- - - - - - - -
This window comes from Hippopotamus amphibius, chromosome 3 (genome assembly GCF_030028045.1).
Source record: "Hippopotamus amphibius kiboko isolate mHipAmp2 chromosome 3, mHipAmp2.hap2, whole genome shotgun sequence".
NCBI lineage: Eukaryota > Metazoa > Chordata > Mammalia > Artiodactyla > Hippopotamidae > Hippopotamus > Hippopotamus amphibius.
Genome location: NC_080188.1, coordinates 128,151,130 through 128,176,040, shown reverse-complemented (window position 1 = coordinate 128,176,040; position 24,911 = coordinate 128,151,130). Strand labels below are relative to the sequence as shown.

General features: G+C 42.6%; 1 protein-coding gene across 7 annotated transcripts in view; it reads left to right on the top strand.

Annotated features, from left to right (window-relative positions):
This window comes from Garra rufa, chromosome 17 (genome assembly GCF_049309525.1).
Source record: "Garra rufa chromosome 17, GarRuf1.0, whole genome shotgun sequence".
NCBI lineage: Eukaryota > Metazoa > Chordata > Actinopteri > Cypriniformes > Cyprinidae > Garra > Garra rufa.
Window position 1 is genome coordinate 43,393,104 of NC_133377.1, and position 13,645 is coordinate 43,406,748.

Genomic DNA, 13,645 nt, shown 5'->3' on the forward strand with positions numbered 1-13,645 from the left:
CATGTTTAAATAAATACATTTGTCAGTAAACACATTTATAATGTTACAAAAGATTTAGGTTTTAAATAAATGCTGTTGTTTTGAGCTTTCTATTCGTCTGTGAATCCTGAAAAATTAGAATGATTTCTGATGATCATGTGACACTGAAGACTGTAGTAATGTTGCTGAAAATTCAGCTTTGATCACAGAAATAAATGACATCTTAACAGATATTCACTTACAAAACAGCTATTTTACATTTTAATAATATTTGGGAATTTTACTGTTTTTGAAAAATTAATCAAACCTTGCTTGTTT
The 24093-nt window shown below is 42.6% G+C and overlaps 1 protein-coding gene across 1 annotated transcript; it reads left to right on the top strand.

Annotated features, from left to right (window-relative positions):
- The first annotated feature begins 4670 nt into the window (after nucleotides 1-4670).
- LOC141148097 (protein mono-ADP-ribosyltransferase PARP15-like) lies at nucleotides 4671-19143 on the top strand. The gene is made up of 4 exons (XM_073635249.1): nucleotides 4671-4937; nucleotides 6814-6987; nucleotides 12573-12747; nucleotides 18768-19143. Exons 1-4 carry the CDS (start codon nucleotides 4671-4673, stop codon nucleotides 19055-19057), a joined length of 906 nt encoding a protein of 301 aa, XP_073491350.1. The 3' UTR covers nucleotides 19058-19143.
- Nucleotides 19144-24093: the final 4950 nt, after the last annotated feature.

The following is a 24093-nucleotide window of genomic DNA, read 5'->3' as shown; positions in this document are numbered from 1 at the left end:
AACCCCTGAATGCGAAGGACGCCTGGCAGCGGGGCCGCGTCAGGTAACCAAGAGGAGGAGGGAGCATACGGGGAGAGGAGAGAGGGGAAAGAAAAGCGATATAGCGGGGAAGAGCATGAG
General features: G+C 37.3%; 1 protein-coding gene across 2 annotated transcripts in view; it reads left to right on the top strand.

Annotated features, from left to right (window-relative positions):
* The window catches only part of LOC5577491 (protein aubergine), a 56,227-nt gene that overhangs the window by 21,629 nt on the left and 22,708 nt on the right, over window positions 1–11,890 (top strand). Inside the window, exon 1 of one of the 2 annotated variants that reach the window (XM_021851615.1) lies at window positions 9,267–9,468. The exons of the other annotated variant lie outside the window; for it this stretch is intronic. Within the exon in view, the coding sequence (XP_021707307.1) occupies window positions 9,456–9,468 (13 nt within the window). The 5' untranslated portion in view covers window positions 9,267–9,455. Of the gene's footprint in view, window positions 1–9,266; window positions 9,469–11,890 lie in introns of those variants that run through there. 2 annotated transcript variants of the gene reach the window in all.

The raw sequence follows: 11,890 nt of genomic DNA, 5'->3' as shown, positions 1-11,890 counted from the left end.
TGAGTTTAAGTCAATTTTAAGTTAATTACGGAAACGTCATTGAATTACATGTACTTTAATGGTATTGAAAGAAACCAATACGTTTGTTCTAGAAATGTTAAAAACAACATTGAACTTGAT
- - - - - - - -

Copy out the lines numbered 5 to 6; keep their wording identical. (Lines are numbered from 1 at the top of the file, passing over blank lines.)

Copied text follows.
General features: G+C 42.6%; 1 protein-coding gene across 7 annotated transcripts in view; it reads left to right on the top strand.

Annotated features, from left to right (window-relative positions):